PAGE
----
EvansvilleIndiana

Local Organization Helping Students Succeed in the Classroom

The newest kids count data report shows Indiana National Education Ranking has dropped. Despite the setback, Indiana children did make some improvements, especially when it comes to reading proficiency.

One tristate organization is helping kids boost those numbers.

Although the national education ranking for the state of Indiana has dropped this year, the students and staff at the Boys and Girls Club are working to turn those numbers around.

Marcus Johnson is a fourth-grader and spends a lot of time at the Boys and Girls Club of Evansville.

“To be with my cousins, my friends and playing basketball,” said Johnson of why he enjoys his time at the Boys and Girls Club.

But it’s more than just fun and games there.

“We do all kinds of programming,” said Boys and Girls of Evansville Executive Director Ron Ryan.

“It’s not just where people come to play basketball. There’s all types of educational programming here and we stress academics to the kids daily.”

“We go in the library and read, and do our spelling works in the morning when it’s school days,” said Johnson.

Kids count data shows, Indiana ranks 14th in the nation for education in 2018, but this year the Hoosier State ranks 21st. That’s partially because 16 percent of Hoosier students aren’t graduating on time. But things are different at the Boys and Girls Club.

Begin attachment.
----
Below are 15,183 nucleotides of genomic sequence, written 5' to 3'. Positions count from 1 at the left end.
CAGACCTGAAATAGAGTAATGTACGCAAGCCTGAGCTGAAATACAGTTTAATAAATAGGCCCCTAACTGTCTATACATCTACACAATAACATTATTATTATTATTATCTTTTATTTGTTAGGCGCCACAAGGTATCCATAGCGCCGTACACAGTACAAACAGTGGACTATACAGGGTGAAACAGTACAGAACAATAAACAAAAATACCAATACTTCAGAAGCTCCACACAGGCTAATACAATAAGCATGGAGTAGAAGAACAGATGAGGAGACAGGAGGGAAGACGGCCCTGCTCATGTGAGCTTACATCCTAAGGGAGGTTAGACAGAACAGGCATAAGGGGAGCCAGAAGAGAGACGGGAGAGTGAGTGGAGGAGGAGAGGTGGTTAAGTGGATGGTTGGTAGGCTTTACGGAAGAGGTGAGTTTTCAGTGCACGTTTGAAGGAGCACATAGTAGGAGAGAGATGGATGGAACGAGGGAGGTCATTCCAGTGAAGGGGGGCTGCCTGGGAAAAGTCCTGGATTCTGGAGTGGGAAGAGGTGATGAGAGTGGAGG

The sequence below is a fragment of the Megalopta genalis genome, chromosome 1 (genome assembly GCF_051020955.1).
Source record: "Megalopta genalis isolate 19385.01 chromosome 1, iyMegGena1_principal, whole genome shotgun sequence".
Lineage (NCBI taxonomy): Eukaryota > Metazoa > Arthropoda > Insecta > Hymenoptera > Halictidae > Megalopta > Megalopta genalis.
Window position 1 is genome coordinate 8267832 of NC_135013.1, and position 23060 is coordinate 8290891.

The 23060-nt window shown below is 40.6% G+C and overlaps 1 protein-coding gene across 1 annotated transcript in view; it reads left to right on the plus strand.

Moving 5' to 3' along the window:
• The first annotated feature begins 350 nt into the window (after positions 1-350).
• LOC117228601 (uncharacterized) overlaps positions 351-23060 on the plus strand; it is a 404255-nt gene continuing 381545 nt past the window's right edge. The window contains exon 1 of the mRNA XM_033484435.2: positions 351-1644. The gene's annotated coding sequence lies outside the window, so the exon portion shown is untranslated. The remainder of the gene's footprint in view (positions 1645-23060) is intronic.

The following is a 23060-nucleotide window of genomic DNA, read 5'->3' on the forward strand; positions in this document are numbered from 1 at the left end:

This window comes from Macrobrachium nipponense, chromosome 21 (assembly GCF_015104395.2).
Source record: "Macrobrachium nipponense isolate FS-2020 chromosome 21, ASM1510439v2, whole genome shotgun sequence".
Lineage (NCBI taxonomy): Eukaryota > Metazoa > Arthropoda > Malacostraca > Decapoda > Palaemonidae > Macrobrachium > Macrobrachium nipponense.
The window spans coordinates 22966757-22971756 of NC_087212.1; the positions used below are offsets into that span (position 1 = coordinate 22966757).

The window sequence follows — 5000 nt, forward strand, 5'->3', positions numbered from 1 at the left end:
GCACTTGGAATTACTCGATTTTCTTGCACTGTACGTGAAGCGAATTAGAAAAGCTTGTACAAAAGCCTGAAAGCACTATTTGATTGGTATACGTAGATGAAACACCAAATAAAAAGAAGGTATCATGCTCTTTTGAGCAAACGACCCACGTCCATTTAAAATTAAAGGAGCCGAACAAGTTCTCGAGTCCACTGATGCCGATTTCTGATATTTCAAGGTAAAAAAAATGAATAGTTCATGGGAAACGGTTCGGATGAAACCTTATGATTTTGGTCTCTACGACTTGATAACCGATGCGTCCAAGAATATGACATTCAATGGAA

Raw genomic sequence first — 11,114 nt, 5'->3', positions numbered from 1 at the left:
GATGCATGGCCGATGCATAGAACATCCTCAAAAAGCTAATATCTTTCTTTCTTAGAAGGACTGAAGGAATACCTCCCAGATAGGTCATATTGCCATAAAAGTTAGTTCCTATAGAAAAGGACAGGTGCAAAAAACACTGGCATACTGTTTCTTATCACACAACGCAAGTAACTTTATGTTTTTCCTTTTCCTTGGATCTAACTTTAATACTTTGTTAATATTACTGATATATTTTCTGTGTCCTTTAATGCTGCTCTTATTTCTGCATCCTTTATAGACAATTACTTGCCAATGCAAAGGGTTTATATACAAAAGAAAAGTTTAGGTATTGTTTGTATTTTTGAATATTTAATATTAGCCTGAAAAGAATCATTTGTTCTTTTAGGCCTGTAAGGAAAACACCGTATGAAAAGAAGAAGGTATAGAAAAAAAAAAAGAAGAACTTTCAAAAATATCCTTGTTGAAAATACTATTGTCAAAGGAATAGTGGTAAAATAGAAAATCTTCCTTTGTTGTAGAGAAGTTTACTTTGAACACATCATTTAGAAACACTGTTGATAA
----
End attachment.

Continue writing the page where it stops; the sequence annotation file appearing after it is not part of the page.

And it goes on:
“Ninety-Eight percent of our kids do graduate high school, which is higher than the city average,” said Ryan.

However, the amount of Hoosier fourth-graders proficient in reading has increased, which has been the biggest improvement in the past decade.

“Here we have a program called, “Indiana Kids,” where we pre-and-post test kids in reading and math and 67 percent of our kids were bringing up two grade level and beyond,” said Ryan.

Scholarships are also offered as an incentive to help kids graduate high school.

“So, every kid that graduates from here, we’ll give them a $1,000 a year, for four years of college” said Ryan.

Which is why Johnson says his time at the Boys and Girls Club is setting him up to boost Indiana’s national education rank.

“That will probably help me get a scholarship and get a job,” said Johnson.

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